Hoods, guns and blood: Are Halloween attractions getting scarier?

By , on October 2, 2014


At Halloween, yards and public spaces may be decorated with traditionally macabre symbols including witches, skeletons, cobwebs, and headstones. Anthony22 / Wikimedia Commons.
At Halloween, yards and public spaces may be decorated with traditionally macabre symbols including witches, skeletons, cobwebs, and headstones. Anthony22 / Wikimedia Commons.

NEW YORK—Halloween seems to be getting scarier, with attractions going ever-more interactive and in-your-face.

At Knott’s Scary Farm in Buena Park, California, guests are outfitted with neon-green laser guns and ordered to shoot actors portraying zombies by aiming at their heads. At the Dent Schoolhouse in Cincinnati, a butcher appears to demonstrate how to slaughter a pig. And at The Basement, part of the ScareHouse near Pittsburgh, hoods are placed over visitors’ faces.

“We put a hood over the customer and it’s remarkable how much a difference that makes,” said Scott Simmons, ScareHouse creative director. “You’re taking away sight, a core thing, and it’s such a nerve-racking experience. You see these terrible, horrifying demons and clowns, and they put a hood on you, and you don’t know what’s going to happen next. You feel terrible things touching you and whispering in your ear. But as extreme as it is, it’s still fun. People come out shaking, but they’re smiling.”

Visitors to The Basement sign a waiver and must be 18, and are given a “safe word” that they can say to stop activities if it’s too much.

But why have Halloween attractions become so intense?

“After 20 years of haunted houses with people stepping out and saying ‘boo,’ these days if you’re really trying to scare people you’ve got to be edgy and out of their comfort zone,” said Simmons. “What scared people in the ‘70s and the ‘80s isn’t what’s going to scare them now.”

“There’s no doubt Halloween attractions are getting scarier and more extreme,” said Larry Kirchner of HauntWorld.com, a website devoted to haunted attractions. With high-tech special effects, including video, animation and Hollywood-quality sets, “they are more sophisticated. They have gone to another level.”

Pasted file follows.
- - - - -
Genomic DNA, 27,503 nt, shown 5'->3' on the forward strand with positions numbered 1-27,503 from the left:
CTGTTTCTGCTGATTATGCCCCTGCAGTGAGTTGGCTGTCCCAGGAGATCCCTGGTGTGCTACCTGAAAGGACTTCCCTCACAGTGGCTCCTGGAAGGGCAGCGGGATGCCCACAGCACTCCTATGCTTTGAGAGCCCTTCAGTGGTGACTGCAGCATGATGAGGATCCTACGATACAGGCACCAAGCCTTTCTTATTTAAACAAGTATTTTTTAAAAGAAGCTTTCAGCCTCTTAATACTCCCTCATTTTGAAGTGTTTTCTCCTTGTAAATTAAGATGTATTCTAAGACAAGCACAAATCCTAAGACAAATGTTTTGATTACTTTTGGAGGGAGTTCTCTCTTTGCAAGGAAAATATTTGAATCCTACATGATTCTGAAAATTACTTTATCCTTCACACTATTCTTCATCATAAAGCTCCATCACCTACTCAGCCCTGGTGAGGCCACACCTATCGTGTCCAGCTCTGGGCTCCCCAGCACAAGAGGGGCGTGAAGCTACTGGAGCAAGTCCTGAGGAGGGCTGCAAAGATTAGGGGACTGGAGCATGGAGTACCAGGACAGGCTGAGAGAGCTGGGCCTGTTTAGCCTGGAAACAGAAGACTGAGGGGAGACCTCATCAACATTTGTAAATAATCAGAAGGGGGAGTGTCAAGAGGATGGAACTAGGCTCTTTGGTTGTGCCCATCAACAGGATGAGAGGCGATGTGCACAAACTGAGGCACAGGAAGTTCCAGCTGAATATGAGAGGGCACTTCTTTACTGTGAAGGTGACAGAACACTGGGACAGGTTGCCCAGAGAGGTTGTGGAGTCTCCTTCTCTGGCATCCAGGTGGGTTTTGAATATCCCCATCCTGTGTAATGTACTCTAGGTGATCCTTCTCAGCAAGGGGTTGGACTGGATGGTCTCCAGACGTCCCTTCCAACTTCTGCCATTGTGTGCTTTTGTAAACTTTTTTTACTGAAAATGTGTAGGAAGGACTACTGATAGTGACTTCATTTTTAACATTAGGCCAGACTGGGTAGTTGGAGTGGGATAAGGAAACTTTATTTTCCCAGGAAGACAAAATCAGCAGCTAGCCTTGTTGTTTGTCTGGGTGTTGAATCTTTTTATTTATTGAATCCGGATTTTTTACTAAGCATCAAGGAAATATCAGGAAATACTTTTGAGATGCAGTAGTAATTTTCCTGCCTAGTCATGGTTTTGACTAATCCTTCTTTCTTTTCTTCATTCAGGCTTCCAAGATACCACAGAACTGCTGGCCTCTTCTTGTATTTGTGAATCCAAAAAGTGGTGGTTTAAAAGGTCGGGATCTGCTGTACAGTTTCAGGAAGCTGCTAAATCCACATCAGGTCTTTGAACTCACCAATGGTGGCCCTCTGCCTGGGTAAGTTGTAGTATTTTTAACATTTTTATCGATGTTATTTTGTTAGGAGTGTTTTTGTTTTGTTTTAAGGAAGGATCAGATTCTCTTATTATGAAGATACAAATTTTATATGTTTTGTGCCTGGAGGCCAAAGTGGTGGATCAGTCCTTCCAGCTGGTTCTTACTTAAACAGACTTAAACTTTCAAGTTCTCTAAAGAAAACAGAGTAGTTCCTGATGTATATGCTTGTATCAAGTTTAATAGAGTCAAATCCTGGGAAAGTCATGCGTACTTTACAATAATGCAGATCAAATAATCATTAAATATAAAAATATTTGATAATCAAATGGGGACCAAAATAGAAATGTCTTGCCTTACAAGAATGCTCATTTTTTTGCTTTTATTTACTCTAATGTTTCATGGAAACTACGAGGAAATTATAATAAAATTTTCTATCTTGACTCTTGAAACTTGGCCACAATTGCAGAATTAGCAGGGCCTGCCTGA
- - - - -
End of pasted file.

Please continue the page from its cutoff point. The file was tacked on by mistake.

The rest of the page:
When done well, Kirchner says, a great haunted house is “100 times better than a Broadway show because it’s interactive entertainment that puts you right in the middle of the action and makes you the star.” But Kirchner thinks some attractions cross a line into poor taste—he’s not a fan of story lines based on real serial killers for example, or activities where participants are humiliated in some way.

Here are a few Halloween events and attractions taking place around the country this season—most of them offering experiences way less intense than being hooded. Expect long lines and check schedules. Some events are weekends only, some run through early November, some sell out.

Universal Halloween Horror Nights

The horror film “The Purge: Anarchy,” which is the sequel to a movie about an annual night of unfettered crime and violence, is just one of the inspirations for Halloween Horror Nights at Universal theme parks in Orlando, Florida, and in Los Angeles. The events feature hundreds of elaborately costumed actors and Hollywood-quality sets, special effects and mazes inspired by pop culture influences ranging from El Rey Network’s “From Dusk Till Dawn,” to AMC’s “The Walking Dead.”

HauntWorld’s Top 13

Pennhurst Asylum, in Spring City, Pennsylvania, got the No. 1 slot on HauntWorld.com’s top 13 haunted attractions, while Dent Schoolhouse took seventh. Also on the list: 13th Gate, Baton Rouge, Louisiana; Netherworld, Atlanta; House of Torment, Austin, Texas; The Darkness, St. Louis; Erebus, Pontiac, Michigan; Kersey Valley Spookywoods, Greensboro, North Carolina; Headless Horseman, Ulster Park, New York; Cutting Edge Haunted House, Fort Worth, Texas; Bates Motel, Philadelphia; Bennett’s Curse, Baltimore; and 13th floor, Chicago.

Attractions by region

New York City’s annual Village Halloween Parade kicks off Oct. 31 at 7 p.m. with thousands of participants in costume and hundreds of enormous puppets.

Pennsylvania offers Terror Behind the Walls at Eastern State Penitentiary in Philadelphia and Shocktoberfest in Reading. In the Northeast, there’s Nightmare New England in Litchfield, New Hampshire, while Salem, Massachusetts, hosts parades, ghost tours, performances and more in the town where real witch trials took place in the 1600s.

In the Midwest, check out Wisconsin FearGrounds in Waukesha, Wisconsin, and Fear Fest, Flint, Michigan.

In Florida, Tampa’s Busch Gardens offers Howl-O-Scream. New Orleans, has The House of Shock; Houston has the Terror Dome.

Family-friendly

By night, attractions at Six Flags Over Georgia in Austell, Georgia, include ZX-1, a haunted zone where a “deadly infection” is “wiping out mankind” (as if real-world Ebola isn’t scary enough). But by day the park offers family activities like a corn maze, harvest festival, pumpkin painting and spooky stories, with children 12 and under invited to dress up for a costume contest.

Elsewhere for kids, SeaWorld San Diego has a Halloween-themed sea lion and otter show called “Clyde & Seamore’s Spooky Adventure.” And of course, Disney World’s Magic Kingdom in Florida offers Mickey’s Not-So-Scary Halloween Party and trick-or-treating.

AP Entertainment Writer Derrik J. Lang contributed to this report from California.